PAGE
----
Consumption of mixers on their own, rather than with spirits, is also growing and as guests seek new experiences, flavoured tonics have an important role, contributing to category growth and offering additional opportunities for solus consumption alongside mixed drinks.”

Top soft drinks trends in the coming year

  • Licensed trade: low and no-alcohol (including mocktails and mixers)
  • Foodservice and convenience: Health & wellness, including functional wellness
  • Convenience retail: Energy, in-home refreshment and socialising, hydration

Health and wellness

In foodservice, health and wellness would continue to be a big trend, the SDR forecast. Sugar free soft drinks grew by 4.5% in value, while full sugar had lost 3.6% of its value, for example. In turn, the wellness drinks category was worth a huge £240.1m and offered opportunity for further growth.

Russell concluded: “Offering a broad portfolio of low and no sugar options, we are ideally placed to supply operators with big name brands such as Pepsi Max, Tango Sugar Free and 7UP Free.

“In addition, Purdey’s, the UK’s leading sparkling vitality brand, is perfectly placed to lead the wellness soft drinks category. Made with naturally sourced ingredients – real fruit juice, boosted by botanicals and energising B vitamins – it offers a no added sugar energy lift.

“Consumers who buy into wellness out of home have a higher spend per trip (+15%) compared to total single serve drinks out of home, so we encourage outlets to include the three-strong line up as part of their offering to take advantage of this growing opportunity.”

Convenience retail ​ 

The health and wellness trend presented the same opportunity in convenience retail, the SDR claimed, with functional wellness offering an £812 opportunity per store or £27m sales opportunity for the channel overall.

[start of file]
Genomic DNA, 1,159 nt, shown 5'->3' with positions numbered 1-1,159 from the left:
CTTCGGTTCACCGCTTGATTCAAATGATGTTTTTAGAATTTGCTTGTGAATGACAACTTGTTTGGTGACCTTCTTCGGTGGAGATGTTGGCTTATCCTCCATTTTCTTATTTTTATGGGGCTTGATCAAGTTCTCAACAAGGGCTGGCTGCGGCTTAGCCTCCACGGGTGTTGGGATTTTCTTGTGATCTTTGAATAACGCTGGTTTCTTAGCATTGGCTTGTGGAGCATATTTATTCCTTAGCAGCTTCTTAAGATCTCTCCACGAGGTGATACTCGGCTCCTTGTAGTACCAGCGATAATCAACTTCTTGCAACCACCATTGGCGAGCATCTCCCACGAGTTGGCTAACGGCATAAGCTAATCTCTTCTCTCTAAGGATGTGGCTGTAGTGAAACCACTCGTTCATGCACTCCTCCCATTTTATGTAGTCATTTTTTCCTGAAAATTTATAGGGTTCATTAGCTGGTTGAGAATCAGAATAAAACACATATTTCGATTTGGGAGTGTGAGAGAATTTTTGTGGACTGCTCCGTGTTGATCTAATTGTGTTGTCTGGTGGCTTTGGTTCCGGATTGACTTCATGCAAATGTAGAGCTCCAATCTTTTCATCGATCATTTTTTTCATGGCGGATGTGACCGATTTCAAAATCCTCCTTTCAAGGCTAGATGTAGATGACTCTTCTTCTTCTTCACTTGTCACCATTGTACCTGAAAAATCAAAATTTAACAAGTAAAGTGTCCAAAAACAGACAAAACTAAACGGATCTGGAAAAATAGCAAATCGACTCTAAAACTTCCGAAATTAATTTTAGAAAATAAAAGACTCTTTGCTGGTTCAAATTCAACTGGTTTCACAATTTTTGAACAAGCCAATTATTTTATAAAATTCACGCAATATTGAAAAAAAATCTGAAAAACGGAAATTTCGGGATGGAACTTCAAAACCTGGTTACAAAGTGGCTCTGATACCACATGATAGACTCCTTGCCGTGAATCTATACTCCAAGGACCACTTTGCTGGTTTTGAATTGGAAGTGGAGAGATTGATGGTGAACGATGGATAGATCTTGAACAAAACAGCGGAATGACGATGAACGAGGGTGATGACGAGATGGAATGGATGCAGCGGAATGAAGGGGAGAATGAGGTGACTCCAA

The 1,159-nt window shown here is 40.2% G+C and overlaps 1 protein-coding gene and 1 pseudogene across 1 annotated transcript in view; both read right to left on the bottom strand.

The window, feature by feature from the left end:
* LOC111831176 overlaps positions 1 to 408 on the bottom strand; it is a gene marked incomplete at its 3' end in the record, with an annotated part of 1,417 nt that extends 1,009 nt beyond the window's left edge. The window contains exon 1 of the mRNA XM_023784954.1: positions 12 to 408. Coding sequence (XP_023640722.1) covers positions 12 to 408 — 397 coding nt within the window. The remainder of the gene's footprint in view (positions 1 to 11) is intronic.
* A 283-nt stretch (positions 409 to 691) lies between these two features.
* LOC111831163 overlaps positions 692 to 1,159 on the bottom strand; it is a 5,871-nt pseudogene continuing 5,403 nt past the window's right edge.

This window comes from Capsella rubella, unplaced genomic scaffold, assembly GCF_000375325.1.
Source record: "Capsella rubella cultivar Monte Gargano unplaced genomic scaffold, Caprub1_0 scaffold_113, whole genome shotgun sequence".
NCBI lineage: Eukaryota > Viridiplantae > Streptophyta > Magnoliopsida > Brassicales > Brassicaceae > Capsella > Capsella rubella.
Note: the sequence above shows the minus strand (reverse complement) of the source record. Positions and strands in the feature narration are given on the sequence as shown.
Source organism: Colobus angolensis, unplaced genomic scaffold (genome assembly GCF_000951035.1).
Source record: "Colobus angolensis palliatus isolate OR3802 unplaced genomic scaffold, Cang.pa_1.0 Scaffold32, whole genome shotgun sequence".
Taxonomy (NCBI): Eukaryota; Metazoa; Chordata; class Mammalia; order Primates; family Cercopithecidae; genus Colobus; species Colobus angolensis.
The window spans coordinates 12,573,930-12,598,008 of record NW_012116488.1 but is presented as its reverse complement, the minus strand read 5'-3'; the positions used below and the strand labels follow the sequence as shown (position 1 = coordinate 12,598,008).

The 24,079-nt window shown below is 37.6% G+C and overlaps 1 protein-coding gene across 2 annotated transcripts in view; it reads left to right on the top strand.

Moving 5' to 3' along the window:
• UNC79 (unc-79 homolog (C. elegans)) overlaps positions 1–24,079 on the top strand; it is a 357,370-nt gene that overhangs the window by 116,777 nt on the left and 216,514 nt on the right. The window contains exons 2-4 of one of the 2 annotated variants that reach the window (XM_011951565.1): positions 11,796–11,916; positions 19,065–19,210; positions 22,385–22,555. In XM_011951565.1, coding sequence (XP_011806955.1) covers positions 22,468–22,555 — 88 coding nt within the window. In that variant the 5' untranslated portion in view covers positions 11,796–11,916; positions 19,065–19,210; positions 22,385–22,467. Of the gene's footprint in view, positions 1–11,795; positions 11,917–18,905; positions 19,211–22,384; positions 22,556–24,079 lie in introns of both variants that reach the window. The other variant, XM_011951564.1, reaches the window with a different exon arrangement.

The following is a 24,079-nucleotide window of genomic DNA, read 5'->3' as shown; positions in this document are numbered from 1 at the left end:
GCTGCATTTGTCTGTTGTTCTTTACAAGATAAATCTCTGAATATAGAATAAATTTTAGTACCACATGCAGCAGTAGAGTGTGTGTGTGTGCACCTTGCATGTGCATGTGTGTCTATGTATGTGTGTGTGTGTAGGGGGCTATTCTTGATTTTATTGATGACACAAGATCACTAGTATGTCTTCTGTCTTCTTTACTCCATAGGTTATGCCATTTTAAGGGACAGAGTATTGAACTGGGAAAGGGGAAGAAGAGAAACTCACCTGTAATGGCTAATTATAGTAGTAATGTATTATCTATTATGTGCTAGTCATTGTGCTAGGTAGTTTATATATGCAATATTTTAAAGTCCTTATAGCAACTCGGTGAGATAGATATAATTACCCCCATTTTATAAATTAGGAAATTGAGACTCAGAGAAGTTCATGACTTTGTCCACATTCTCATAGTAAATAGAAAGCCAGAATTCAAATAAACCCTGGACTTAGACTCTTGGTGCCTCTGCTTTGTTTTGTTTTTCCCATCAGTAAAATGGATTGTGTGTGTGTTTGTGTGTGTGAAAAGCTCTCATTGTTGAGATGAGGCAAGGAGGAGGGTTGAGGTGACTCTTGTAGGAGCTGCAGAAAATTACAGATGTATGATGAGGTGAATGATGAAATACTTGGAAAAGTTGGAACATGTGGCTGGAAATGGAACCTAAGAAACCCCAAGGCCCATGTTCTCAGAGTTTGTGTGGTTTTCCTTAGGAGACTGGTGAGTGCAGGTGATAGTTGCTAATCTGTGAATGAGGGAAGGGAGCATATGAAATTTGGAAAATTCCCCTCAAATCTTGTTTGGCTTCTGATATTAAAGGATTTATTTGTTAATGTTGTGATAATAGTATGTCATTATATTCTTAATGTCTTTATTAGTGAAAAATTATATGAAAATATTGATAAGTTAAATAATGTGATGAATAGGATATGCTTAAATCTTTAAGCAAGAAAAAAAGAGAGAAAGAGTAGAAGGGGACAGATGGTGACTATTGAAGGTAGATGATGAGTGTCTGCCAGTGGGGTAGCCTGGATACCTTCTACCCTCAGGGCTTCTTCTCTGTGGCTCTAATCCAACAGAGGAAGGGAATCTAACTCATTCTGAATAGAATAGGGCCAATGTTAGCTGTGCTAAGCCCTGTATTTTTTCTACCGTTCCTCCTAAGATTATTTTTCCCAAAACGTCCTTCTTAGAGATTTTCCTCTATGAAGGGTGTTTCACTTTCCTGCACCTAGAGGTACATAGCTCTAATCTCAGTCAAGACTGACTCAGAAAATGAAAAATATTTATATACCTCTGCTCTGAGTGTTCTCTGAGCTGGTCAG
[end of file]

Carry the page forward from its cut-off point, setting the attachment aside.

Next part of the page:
The pandemic had shone a light on health and wellness for many, with 64% of consumers prioritising health ​and seeking to integrate wellbeing into nearly all aspects of their lives, including food and drink, the SDR claimed.

Phil Sanders, out of home commercial director at Britvic, said: “The functional wellness market is currently worth an impressive £240.1m. What’s more, shoppers are willing to pay more than double the average price for premium soft drinks with added benefits than a soft drink or 34% more than the average single serve, which is already priced at a premium. 

purdeys_bottle_330ml_replenish_final_visual (002)

“It’s vital that retailers are adapting their ranges accordingly to take advantage of this shift in consumer demand. Purdey’s, the UK’s leading sparkling vitality brand, is perfectly placed to lead the wellness soft drinks category. Made with naturally sourced ingredients – real fruit juice, boosted by botanicals and energising B vitamins – it offers a ‘no added sugar’ energy lift, something we know shoppers are on the lookout for.”

Britvic’s recently announced acquisition of plant-based drinks firm Plenish​ is aimed at addressing that market.

Three further convenience trends

Beyond this, the SDR identified three further trends in convenience. These were the desire for an ‘energy boost’, the appetite for ‘in-home refreshment and socialising’ and demand for ‘a new stance of hydration’ so consumers stayed hydrated.

The top five soft drink segments remained cola, stimulants, fruit carbs, plain water and juice drinks – the former three added £80.3m growth alone – but stimulants was the star contributor by far, according to the SDR. 

Sanders concluded: “As they adjusted to the ‘new normal’, consumers sought ‘pick me ups’ and stimulants, the leading soft drinks category in convenience, were well placed to benefit.

“As the channel’s biggest success story, stimulants grew in both take home and on the go, bucking the single serve trend and adding £57.2m in value. Outgrowing all other soft drinks combined, the segment attracted shoppers to buy more volume per trip at a higher price, performing especially well in symbols and forecourts.”